Over the last few weeks I have looked at each section carefully and have tried to determine what these pieces of metal I had at my disposal were. Where there are easily identifiable pieces, there are always mind-boggling pieces right beside them. Below is one certain piece that has stopped me, Cameron Hartnell and John Hodges in our tracks. It is a large piece of intertwined metal that looks like a modern day bed spring.
There are a few pieces of wired metal that have been wound together to increase strength and stability. As I am not very familiar with metal and/or mining tools I am unsure whether this is some sort of industrial artefact. I guess that means a lot more research.
There is a significant amount of metal artefacts that I have been able to connect back to the mining industry. With more research into the site and a close look at each distinctive artefact I hope to make a few more connections to the lives of those who once worked and lived at the Lady Alice Mine.
My directed study project is a part of a larger project that Lynley Wallis is conducting in conjunction with the Woolgar Valley Aboriginal Corporation at the Gledswood Shelter 1 in Northwest Queensland. A number of excavations were carried out at this shelter in 2006 and 2008. The material from the excavation square, identified as square B0, is the basis for my research project. Excavation of square B0 went down to a depth of 100cm before being blocked by a slab of rock that had fallen from the roof of the shelter. Radiocarbon dating carried out at the site indicates that the material from this square starts at about 10,000 years ago at the deepest point and proceeds to the recent past. The excavation proceeded in twenty 5cm spits, with the material from each spit being sieved and bagged. The next stage of the project for this square is where I get involved.
The artefact material now needs to be cleaned, sorted into material types, weighed, measured and photographed and data needs to be recorded onto a spread sheet.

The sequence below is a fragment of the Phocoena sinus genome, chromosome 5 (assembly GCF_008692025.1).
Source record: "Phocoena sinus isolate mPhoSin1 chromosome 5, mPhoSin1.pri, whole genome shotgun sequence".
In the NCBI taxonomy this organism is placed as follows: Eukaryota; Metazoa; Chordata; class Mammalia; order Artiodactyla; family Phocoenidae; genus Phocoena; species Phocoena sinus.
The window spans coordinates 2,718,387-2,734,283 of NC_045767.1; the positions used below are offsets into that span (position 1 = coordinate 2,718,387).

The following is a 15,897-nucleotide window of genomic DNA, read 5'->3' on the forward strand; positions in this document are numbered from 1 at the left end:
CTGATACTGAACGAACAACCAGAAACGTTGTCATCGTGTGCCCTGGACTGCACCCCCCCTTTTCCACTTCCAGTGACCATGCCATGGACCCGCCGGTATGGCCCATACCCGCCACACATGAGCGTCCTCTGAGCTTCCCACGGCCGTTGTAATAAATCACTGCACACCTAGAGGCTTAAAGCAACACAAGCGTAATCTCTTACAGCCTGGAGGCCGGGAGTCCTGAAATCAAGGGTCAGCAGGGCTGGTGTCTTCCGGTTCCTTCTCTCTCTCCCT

There needs to be a detailed analysis of the artefacts. This includes a review of literature of lithic assemblages from the Holocene from other sites relevant to the study site. It also includes the production of a detailed report on the results of the study.
My directed study project is still in its early stages, with the current activity centred on the review of literature relevant to the area. I have just picked up my box of artefacts from the shelter, so now the exciting part starts. I have had a quick look through some of the artefacts from several of the spits and can already notice some significant changes with obvious differences in the presence of some artefacts.
My next update will be during the initial phase of sorting and categorising and I will provide some details on what I am finding.
As part of my Directed Study in archaeology I have been researching information about the toys that were found under the floor boards in the Oatlands Gaol, Tasmania.
So far I have had little success in gaining information about the toys, but this week I have had some success. In my collection I have an ace of spades printed by the United States Playing Card Co. It is a Bicycle playing card, number 808. The ace of spades depicts the statue of freedom, which in 1865 was placed on top of the Capitol Building in Washington DC.
The 808 series of playing cards was printed in three colours—red, green and blue—and was introduced in 1885. The ace of spades in my collection is a racer number 1 series, which was introduced in 1895 and ran until 1906.
As mentioned in my earlier post, I am trying to match the date of the toys to families who lived in the Gaolers’ Residence. From 1895 to 1906 there were six families living in the gaol, and the date range of the card spans the majority of this occupation. Three of the families had children, however playing cards were used more by adults than by children.
I have contacted the Tasmanian Museum and Art Gallery and am hoping that they will be able to provide me with more information about the other toys in my collection.